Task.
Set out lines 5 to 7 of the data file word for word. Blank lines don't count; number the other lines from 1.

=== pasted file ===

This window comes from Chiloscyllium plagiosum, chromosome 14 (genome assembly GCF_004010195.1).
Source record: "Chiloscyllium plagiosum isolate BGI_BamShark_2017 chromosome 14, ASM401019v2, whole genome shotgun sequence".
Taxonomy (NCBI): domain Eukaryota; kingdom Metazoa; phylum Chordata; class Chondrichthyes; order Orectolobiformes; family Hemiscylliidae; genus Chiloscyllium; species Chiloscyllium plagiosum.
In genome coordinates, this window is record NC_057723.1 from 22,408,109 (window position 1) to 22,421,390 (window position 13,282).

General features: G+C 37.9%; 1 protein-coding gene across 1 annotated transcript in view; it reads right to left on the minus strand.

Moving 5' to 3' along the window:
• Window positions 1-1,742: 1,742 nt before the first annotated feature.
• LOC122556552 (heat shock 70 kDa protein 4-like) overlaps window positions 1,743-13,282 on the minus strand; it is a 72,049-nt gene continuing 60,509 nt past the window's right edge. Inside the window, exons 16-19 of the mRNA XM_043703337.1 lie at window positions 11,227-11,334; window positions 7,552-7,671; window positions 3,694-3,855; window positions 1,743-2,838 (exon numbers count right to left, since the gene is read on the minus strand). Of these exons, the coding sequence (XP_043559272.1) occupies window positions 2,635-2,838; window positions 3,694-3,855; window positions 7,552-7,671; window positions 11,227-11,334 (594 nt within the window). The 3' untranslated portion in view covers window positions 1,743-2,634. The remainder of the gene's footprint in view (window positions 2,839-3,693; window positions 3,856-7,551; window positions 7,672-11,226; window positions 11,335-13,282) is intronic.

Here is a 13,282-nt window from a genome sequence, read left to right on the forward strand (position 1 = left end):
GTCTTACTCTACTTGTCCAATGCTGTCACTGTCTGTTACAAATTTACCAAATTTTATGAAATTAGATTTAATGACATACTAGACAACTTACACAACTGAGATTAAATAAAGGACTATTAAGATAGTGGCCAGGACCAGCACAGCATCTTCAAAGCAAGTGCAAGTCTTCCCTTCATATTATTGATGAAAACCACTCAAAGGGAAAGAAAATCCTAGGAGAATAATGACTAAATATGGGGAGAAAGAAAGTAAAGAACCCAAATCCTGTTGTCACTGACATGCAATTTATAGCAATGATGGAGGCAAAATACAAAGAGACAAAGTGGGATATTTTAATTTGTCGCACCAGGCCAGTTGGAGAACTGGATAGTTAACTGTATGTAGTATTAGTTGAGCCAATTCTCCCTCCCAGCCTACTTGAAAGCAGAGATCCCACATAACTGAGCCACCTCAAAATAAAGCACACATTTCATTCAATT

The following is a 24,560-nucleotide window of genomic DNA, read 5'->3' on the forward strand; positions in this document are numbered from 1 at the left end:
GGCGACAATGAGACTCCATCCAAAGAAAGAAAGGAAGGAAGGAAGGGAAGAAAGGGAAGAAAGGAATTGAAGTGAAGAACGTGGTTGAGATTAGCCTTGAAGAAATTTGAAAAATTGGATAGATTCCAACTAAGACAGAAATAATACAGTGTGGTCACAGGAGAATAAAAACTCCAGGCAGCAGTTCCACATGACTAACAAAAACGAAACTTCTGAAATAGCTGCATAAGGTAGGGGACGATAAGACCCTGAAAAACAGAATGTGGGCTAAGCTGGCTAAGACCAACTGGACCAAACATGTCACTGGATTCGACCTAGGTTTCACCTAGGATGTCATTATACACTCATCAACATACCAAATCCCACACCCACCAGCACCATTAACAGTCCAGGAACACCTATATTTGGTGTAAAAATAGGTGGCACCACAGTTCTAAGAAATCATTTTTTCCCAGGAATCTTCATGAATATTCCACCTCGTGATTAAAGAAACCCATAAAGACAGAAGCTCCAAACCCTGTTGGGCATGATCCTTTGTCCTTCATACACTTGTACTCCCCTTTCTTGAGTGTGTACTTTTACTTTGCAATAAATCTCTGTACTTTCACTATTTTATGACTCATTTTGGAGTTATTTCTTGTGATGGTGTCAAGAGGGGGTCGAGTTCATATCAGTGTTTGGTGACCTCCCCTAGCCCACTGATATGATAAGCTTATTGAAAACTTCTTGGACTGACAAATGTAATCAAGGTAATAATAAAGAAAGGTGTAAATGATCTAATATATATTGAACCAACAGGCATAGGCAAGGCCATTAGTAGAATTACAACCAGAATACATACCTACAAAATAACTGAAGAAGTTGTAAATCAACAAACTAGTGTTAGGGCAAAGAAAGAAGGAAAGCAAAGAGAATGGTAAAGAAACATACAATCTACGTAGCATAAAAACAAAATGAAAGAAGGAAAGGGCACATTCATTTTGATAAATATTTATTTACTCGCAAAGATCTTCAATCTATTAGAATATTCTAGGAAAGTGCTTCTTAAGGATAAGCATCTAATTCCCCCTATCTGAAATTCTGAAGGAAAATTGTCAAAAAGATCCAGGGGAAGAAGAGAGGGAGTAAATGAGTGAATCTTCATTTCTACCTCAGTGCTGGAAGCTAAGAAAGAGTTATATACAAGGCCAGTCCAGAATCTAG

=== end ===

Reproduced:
General features: G+C 37.9%; 1 protein-coding gene across 1 annotated transcript in view; it reads right to left on the minus strand.

Moving 5' to 3' along the window:
• Window positions 1-1,742: 1,742 nt before the first annotated feature.